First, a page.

None expected to be traded for their side’s captives. Men awaiting execution are desperate. Men who would welcome execution instead of the daily “interrogations” are driven past the edge of sanity. Digging a tunnel is a madman’s task. But the plotting, that never stopped. And was never shared.
When the guards learned of a plot, or even discovered a weapon, some captives died. Not just the ones the guards took away; those who had betrayed them, too. The most deadly thing in those camps was always their inhabitants—suspicion was God, and traitors were sacrificed on that altar all the time.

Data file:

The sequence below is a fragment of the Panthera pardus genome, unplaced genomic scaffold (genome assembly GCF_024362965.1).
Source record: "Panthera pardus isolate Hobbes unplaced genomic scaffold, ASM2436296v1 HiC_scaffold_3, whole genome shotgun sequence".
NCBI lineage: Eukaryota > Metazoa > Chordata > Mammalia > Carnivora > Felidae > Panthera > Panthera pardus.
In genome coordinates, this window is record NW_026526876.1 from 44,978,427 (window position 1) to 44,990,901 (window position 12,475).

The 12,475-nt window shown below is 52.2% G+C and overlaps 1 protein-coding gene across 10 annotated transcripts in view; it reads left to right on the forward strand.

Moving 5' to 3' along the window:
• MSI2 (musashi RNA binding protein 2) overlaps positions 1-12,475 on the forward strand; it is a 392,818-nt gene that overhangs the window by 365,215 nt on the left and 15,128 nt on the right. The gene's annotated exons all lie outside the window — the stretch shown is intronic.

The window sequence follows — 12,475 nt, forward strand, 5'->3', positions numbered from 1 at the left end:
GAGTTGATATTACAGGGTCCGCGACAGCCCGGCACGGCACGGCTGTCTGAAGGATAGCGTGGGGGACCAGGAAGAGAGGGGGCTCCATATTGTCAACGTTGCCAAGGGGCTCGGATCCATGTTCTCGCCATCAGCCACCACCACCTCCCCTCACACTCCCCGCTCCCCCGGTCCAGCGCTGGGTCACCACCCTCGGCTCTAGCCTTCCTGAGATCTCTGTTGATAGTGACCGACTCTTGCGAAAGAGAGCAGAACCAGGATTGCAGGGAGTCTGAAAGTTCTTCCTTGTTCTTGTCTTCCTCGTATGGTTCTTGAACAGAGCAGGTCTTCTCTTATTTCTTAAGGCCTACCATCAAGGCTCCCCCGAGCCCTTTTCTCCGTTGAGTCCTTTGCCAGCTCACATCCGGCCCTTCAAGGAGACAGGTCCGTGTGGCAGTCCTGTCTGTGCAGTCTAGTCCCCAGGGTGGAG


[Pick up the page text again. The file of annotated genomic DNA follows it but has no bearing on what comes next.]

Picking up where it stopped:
If any of the captives wondered if perhaps the man they killed hadn’t actually been proved a traitor, they would keep such thoughts to themselves.
No barbed wire had surrounded my childhood. There were no patrols. The adults—doctors, nurses, orderlies—they were kind to us. The food was plentiful, and it was good food, not a prisoner’s slop. The place was always the same temperature, and the inside air was clean.
But the children inside that place had nothing in common, not even whatever brought us there. Some kids were malformed, huge heads on stick bodies. Some drooled. Some never stopped talking, in a language I didn’t understand. Some hardly moved.
All we had to share was the truth, and it wasn’t a truth we could share. Only this one truth: It had to be very expensive to keep us there. All that equipment, even the buildings and the grounds, never mind the salaries. So, really, two truths: whoever put us there didn’t lack for money . . . and didn’t want us in their lives.